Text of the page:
30 Dec Reverse Mergers: “The Gutter of Corporate Finance”
I had an interesting conversation the other day with a qualified, accredited investor. He made an interesting observation during our conversation:
I love what you’re doing. I see the value in it, but I still think reverse mergers and PIPE transactions represent the gutter of corporate finance. They’re essentially the Payday Loan equivalent for small business finance.
Unfortunately, he’s right. The reality is, reverse mergers are often used on deals that are less-tested and certainly less financially secure than their bulge-bracket bedfellows. But, reverse mergers and direct public offerings will remain a needed replacement for traditional venture capital and other forms of small business finance. It’s certainly not a fit for every business, but where it is a fit, there is huge upside potential.
The need to use public stock and public offerings for facilitating transactions, raising capital and providing liquidity for investors will continue. Reverse mergers helps facilitate that process in a more cost-effective way (albeit performed devoid of the typical underwriting, roadshows and boisterous fanfare).
Those who help facilitate such deals would likely not appreciate being referred to as the used-car salesman equivalent of corporate finance, but financing options for the public offerings and capital raising in the small-cap market will remain. Someone and some process will ultimately crop-up to fill the vacuum. When done right, reverse mergers are not predatory, don’t strap individuals or businesses with undue usurious burdens and ultimately create net value for everyone involved, not just the facilitator. They also provide a more cost effective alternative to venture capital. And, like venture capital, the percentage of failed reverse mergers is always going to be higher than the market for full-blog Initial Public Offerings (IPOs). It’s a question of both size and access to capital.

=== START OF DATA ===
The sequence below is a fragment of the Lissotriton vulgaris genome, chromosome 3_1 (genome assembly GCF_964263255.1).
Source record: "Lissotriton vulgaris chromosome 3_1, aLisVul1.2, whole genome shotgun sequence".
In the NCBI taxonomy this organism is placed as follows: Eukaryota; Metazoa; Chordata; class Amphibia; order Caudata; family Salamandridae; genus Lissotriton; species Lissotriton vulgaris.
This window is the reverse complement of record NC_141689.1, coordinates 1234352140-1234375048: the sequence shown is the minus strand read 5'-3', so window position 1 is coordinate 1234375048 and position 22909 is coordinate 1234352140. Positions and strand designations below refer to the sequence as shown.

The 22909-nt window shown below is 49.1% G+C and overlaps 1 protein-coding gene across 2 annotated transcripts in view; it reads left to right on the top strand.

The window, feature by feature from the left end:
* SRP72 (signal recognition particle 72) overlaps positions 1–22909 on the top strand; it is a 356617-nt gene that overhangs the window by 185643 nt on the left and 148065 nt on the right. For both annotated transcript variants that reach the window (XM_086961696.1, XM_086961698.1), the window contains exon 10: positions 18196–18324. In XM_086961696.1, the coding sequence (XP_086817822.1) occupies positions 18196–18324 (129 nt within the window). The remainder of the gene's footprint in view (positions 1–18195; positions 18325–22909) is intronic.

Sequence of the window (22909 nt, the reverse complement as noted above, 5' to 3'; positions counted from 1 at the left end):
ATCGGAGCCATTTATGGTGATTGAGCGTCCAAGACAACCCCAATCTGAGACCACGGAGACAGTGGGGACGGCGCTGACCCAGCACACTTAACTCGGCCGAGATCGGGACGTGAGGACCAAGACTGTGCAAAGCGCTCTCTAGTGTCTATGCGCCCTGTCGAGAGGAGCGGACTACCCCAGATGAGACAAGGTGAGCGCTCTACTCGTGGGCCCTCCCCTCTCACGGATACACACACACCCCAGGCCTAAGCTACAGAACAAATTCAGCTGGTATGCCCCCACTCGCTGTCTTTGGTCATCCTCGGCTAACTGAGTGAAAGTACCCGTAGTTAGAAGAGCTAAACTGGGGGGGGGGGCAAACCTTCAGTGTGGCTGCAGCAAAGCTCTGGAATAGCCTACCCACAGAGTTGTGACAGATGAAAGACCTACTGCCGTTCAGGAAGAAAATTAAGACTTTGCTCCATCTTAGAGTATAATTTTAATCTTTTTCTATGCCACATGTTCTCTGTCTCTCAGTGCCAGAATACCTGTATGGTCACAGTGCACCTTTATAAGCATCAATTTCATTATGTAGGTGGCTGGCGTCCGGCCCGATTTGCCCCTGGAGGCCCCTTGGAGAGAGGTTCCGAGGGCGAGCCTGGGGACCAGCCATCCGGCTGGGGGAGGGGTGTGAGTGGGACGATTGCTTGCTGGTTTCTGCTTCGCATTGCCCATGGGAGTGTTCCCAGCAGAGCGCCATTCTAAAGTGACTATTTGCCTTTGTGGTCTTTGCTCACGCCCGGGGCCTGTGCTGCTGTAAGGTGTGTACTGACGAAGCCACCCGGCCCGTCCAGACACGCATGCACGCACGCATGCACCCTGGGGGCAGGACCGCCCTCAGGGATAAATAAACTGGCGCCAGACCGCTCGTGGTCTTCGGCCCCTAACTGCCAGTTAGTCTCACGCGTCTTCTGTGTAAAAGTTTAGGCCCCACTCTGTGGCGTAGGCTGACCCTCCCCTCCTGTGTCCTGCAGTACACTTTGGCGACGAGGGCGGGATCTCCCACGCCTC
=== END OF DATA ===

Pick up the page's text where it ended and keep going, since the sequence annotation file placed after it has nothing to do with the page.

The tainted reverse merger got that way not entirely as a result of the deals themselves, but is in part due to the people facilitating transactions. Dishonest players have a tendency of burning bridges that may eventually need crossing later. And it’s unfortunate that burnt bridges kill future deals, regardless of who the new dealmaker may be.
Raising the general image of the reverse merger will require the assistance of all parties involved in any given transaction. We hope to assist in this where we can.